FIGnition features:

  • A Boot-up time of <1s!
  • 8Kb of RAM, enough for around 2000 lines of Forth code.
  • At least 384Kb of Storage. You can edit your programs and store them for later use, building up your own libraries of code.
  • User-defined graphics! – FIGnition is designed to be used practically (within its hardware limitations), it’s not a crippled machine designed to let you print “Hello World.” FIGnition allows you to write a variety of games using your own graphic designs.
  • Upgradeable firmware – simply download the latest firmware from the Fignition website and upload it on your FIGnition via USB and avrdude.
  • A fantastic 4 spare I/O ports for you to attach your own electronics! Control your own power station eh?
  • FIGnition is already 4x faster than the definitive Forth computer, the Jupiter-Ace (which routinely sells on eBay for hundreds of pounds) and seriously faster when running Forth than any early 80s home computer. It’s fast enough to run some classic games and it’s not even optimised yet!
  • Programmable in-situ using an efficient 8-key keypad!

For more information see the FIGnition website and the FIGnition Google Group. FIGnition was also featured on the BBC News website last month.

FIGnition kits are currently available on eBay for £19.95 inc P&P but don’t hang around, the first batch sold out very quickly. The kit includes the PCB and all the components and is very easy to build using the online instructions, it took me just over an hour to finish the soldering and it worked first time. It’s always very satisfying to build something yourself and see it working and the FIGnition would be a great introduction to electronics for kids, I hope it is a great success and look forward to more interesting developments from Julian.

The Emperor’s New Desktop?

This post is a bit late but I wanted to make sure I was settled in my decision on Unity, Ubuntu’s new desktop. I had been running Ubuntu Natty Narwhal on my test box since before the first alpha so I was quite familiar with Unity and its quirks and initially I wasn’t a fan at all. It seemed ugly, feature lacking and buggy and throughout the alpha and beta period it seemed that it was just being rushed out to meet the 11.04 release regardless of whether it was ready or not. I didn’t think I would be using it and had even given serious consideration to going back to Debian testing for my main desktop box.

Anyway, with the final release of 11.04 I duly upgraded my main desktop machine and thought I would give it a go as my day to day desktop for a while, fully expecting to switch back to the “classic desktop” (ie. Gnome 2.x) before long but it didn’t happen and I have to say that Unity has grown on me. I’m not missing any of the things I thought I would and so far I’m even managing to live with the one thing about Unity that annoyed me the most during testing, namely the Global Menu.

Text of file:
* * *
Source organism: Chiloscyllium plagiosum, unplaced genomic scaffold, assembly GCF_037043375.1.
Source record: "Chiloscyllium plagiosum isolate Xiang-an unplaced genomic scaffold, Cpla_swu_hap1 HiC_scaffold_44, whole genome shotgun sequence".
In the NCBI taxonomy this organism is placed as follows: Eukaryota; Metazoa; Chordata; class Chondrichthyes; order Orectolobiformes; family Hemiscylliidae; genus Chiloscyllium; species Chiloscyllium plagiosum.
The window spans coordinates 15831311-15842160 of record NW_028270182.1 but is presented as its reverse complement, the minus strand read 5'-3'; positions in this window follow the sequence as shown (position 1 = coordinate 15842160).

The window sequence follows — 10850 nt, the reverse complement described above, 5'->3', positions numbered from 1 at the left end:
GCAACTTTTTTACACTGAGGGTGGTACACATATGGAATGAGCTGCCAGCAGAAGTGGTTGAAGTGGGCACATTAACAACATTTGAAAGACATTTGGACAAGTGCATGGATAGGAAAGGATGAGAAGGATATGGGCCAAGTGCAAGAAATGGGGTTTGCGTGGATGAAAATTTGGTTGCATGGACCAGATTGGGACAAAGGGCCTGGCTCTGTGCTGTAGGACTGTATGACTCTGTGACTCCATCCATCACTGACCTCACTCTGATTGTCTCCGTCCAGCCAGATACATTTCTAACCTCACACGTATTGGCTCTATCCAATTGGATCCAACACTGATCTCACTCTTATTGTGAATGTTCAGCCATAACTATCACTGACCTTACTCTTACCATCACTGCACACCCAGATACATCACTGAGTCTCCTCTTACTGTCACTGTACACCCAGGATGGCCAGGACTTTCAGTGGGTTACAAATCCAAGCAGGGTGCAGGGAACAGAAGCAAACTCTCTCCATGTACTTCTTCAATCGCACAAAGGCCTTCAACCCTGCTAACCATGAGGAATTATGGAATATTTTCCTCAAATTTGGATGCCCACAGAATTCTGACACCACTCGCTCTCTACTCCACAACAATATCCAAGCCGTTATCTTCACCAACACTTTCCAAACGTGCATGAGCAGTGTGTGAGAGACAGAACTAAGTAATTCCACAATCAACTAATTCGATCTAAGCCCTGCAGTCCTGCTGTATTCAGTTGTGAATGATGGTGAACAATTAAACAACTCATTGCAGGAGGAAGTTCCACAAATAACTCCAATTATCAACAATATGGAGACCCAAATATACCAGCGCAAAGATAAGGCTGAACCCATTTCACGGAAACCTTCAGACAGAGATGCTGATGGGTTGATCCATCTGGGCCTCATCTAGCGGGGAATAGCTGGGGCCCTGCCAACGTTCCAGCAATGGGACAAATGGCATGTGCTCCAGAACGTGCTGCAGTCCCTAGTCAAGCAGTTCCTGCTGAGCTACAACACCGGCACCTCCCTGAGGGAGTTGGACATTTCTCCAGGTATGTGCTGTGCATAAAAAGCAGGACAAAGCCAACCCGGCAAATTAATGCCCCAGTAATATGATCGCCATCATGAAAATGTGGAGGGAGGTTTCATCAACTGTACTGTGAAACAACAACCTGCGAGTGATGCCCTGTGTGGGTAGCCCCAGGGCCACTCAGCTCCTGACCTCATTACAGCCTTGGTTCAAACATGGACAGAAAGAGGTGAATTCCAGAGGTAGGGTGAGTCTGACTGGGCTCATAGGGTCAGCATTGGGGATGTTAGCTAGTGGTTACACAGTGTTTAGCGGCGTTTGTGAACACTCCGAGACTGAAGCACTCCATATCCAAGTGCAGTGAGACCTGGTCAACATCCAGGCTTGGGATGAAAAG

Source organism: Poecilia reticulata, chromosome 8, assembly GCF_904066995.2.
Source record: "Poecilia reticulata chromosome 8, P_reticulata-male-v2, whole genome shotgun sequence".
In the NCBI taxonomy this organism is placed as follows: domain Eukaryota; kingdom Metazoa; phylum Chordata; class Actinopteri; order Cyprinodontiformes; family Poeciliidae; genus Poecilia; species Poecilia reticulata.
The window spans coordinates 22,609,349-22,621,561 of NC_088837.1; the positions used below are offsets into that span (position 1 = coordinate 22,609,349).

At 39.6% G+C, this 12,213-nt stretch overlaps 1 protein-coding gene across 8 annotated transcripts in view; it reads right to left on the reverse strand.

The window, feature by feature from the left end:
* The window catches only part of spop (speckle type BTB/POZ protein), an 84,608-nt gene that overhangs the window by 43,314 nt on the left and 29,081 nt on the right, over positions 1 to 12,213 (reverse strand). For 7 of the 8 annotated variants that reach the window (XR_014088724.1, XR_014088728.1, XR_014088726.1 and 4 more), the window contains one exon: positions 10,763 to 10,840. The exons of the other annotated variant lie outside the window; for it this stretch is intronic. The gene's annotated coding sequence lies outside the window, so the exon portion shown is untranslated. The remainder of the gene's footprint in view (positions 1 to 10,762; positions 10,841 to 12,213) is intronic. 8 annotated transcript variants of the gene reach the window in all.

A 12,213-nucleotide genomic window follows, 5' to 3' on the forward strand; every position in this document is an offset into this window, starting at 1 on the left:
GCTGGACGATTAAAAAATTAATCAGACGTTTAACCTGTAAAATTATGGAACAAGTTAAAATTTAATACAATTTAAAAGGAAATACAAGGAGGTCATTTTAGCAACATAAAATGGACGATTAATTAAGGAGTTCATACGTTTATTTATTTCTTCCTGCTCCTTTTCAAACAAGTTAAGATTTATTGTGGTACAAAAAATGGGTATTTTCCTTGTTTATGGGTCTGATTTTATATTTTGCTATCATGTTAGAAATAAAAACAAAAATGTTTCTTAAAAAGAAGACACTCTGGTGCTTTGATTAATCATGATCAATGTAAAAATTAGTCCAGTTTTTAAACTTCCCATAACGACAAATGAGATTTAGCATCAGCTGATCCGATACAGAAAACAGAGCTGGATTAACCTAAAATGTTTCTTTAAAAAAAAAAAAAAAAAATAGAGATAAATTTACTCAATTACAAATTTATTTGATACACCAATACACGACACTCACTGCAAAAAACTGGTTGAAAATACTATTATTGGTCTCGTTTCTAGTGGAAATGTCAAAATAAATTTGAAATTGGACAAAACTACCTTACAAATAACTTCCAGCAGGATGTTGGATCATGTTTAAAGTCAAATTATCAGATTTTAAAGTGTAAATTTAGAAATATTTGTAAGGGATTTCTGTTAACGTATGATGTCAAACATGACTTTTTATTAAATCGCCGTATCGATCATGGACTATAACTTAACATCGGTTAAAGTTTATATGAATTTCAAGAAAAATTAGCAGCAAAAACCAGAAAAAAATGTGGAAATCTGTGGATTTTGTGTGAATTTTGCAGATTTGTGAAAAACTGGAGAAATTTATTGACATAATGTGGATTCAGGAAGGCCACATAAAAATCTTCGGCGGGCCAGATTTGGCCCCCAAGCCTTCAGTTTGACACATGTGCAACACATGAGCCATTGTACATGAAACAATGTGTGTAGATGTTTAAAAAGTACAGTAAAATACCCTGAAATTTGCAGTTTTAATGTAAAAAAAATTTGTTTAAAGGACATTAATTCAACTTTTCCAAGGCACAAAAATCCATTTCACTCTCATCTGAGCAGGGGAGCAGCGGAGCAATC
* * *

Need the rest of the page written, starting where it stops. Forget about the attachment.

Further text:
For those not aware the Global Menu is the Apple style feature where each applications menu appears in the top panel instead of within the application itself. I understand Apple’s original reasoning behind this feature, ie. the menu is always in a consistent place and slamming the mouse to the top of the screen puts you in the right place but in a modern multiple monitor environment it just doesn’t stand up, that and it is currently inconsistent as it requires every app to support it. App support will get better over time I’m sure but I still think it is irrepairably broken on multiple monitors. Fortunately for those that really can’t stand it, the global menu can be disabled without too much effort but I am still trying to live with it for now to see if I can get used to it.

The other niggle with Unity that hadn’t really bothered me until I started to use it properly is the scroll bars. With a traditional scroll bar you can move your mouse to the right of the window and click to jump up/down at any point along the permenantly visible bar whereas with the new hidden scroll bar you have to look for the thin indicator and hover your mouse over that before you can access the scroll controls. It’s definitely slower and harder to use and as with the global menu it is inconsistent at the moment as not all applications use it.

The new dock on the left I wasn’t keen on initially and I missed the old task list panel at the bottom but now I’ve got used to it I actually prefer the dock, it seems quicker and gets less cluttered. The only change I’ve made is to make it narrower with smaller icons as it is a bit large by default.

In summary Unity is a mixed bag, it’s far from the disaster I thought it would be but it’s not the second coming either. There is still a lot that could be improved but I think it will get there, the issue of the duplication of effort between Unity and the very similar Gnome 3 is a completely different topic though.